Prevalence of and factors associated with frailty and disability in older adults from China, Ghana, India, Mexico, Russia and South Africa

R. B. Biritwum, N. Minicuci, A. E. Yawson, O. Theou, G. P. Mensah, N. Naidoo, F. Wu, Y. Guo, Y. Zheng, Y. Jiang, T. Maximova, S. Kalula, P. Arokiasamy, A. Salinas-Rodríguez, B. Manrique-Espinoza, J. J. Snodgrass, K. N. Sterner, G. Eick, M. A. Liebert, J. SchrockS. Afshar, E. Thiele, S. Vollmer, K. Harttgen, H. Strulik, J. E. Byles, K. Rockwood, A. Mitnitski, S. Chatterji, P. Kowal

Research output: Contribution to journalArticlepeer-review

78 Scopus citations

Abstract

Background The severe burden imposed by frailty and disability in old age is a major challenge for healthcare systems in low- and middle-income countries alike. The current study aimed to provide estimates of the prevalence of frailty and disability in older adult populations and to examine their relationship with socioeconomic factors in six countries. Methods Focusing on adults aged 50+ years, a frailty index was constructed as the proportion of deficits in 40 variables, and disability was assessed using the World Health Organization Disability Assessment Schedule (WHODAS 2.0), as part of the Study on global AGEing and adult health (SAGE) Wave 1 in China, Ghana, India, Mexico, Russia and South Africa. Results This study included a total of 34,123 respondents. China had the lowest percentages of older adults with frailty (13.1%) and with disability (69.6%), whereas India had the highest percentages (55.5% and 93.3%, respectively). Both frailty and disability increased with age for all countries, and were more frequent in women, although the sex gap varied across countries. Lower levels of both frailty and disability were observed at higher levels of education and wealth. Both education and income were protective factors for frailty and disability in China, India and Russia, whereas only income was protective in Mexico, and only education in South Africa. Conclusions Age-related frailty and disability are increasing concerns for older adult populations in low- and middle-income countries. The results indicate that lower levels of frailty and disability can be achieved for older people, and the study highlights the need for targeted preventive approaches and support programs.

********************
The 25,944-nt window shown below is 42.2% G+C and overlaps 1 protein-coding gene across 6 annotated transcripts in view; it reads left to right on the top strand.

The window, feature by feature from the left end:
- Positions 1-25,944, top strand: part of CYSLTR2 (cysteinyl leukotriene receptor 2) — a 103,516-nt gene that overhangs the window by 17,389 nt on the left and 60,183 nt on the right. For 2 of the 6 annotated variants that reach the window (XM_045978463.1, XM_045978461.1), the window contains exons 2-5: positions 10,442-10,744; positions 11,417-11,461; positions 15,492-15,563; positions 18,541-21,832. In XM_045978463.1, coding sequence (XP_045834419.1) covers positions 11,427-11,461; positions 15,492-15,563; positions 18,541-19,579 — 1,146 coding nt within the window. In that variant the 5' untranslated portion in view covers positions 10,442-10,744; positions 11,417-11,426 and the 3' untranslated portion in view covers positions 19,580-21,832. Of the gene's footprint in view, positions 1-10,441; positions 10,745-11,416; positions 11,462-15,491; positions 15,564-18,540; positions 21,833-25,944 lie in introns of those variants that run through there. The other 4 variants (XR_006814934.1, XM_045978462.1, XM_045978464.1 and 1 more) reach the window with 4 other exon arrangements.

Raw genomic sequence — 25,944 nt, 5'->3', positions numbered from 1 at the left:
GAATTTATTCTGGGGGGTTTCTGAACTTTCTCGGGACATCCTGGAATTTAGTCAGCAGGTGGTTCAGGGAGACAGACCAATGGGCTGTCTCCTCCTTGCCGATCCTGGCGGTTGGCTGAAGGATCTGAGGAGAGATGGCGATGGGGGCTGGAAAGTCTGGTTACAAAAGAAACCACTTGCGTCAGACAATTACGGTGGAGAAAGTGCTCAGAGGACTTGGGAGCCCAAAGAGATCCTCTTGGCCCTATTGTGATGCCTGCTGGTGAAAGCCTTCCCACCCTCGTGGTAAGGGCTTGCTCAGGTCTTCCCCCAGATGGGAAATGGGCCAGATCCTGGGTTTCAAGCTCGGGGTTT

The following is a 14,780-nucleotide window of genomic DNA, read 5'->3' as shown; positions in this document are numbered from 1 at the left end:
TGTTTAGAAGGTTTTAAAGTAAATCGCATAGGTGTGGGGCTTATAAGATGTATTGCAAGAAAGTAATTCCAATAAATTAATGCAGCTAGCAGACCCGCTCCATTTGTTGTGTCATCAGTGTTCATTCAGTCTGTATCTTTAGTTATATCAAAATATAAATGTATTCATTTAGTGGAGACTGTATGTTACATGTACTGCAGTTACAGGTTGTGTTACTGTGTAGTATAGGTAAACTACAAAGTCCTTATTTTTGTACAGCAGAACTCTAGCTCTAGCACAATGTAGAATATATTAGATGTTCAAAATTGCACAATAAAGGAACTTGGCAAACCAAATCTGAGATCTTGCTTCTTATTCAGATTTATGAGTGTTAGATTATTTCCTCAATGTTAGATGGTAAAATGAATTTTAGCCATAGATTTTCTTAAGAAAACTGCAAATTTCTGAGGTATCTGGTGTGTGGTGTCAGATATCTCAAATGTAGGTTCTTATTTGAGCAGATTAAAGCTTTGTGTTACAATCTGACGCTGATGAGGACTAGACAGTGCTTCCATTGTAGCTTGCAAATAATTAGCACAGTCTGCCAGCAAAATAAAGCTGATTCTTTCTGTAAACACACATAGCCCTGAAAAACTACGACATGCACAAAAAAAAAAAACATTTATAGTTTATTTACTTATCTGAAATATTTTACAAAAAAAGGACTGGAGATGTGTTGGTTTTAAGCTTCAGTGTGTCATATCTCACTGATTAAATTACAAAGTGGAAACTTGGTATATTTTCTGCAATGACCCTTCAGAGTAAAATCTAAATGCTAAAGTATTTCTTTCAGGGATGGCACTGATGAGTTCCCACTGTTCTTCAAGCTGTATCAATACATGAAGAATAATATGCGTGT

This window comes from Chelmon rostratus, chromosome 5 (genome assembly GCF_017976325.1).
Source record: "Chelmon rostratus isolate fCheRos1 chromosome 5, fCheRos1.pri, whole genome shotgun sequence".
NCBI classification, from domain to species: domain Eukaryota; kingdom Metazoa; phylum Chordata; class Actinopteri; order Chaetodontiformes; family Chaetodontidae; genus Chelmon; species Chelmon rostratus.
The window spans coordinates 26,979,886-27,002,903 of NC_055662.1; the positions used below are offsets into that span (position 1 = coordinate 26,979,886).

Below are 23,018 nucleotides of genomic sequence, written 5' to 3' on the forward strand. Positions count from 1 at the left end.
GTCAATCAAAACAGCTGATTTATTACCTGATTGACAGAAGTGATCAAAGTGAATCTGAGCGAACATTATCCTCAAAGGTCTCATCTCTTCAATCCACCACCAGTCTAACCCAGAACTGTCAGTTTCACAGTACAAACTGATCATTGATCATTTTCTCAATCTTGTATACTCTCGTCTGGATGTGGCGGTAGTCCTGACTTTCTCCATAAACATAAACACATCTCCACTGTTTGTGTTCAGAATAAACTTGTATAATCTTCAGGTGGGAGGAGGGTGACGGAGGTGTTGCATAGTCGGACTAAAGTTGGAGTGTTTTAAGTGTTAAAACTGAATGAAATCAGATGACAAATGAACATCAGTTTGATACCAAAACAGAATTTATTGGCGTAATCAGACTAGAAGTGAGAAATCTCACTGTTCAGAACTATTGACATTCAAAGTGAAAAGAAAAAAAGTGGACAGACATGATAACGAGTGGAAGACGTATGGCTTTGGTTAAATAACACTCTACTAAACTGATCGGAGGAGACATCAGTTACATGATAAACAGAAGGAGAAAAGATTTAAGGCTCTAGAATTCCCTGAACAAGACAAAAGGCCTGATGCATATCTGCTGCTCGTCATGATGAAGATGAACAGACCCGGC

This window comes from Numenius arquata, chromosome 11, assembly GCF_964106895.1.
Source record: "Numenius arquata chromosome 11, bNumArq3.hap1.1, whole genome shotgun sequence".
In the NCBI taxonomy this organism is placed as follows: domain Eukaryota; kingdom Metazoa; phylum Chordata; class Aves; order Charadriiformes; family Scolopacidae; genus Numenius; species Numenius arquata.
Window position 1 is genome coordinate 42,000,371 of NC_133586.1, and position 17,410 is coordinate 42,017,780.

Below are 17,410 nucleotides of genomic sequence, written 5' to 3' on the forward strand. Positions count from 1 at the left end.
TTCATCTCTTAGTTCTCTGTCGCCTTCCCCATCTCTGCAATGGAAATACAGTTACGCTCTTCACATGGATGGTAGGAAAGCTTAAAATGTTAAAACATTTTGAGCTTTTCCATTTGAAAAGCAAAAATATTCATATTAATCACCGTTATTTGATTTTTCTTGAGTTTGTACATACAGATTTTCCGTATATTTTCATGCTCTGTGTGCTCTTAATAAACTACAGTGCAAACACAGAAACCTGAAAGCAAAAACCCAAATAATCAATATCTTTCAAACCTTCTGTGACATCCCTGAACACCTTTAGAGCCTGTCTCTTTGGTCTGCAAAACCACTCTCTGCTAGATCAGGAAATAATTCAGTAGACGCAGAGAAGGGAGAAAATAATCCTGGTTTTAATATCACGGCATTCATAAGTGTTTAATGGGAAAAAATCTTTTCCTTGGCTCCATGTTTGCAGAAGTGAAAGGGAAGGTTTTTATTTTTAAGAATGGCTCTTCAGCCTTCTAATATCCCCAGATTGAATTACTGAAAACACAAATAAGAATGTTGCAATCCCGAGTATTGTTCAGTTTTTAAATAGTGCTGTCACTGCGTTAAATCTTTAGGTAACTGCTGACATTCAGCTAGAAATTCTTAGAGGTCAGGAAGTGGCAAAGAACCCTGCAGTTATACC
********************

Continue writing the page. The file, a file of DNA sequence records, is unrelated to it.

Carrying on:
Original languageEnglish (US)
Pages (from-to)8-18
Number of pages11
JournalMaturitas
Volume91
DOIs
StatePublished - Sep 1 2016
Externally publishedYes

Keywords

  • Disability
  • Frail older adults
  • Frailty index
  • Low- and middle-income countries
  • SAGE

ASJC Scopus subject areas

  • Biochemistry, Genetics and Molecular Biology(all)
  • Obstetrics and Gynecology

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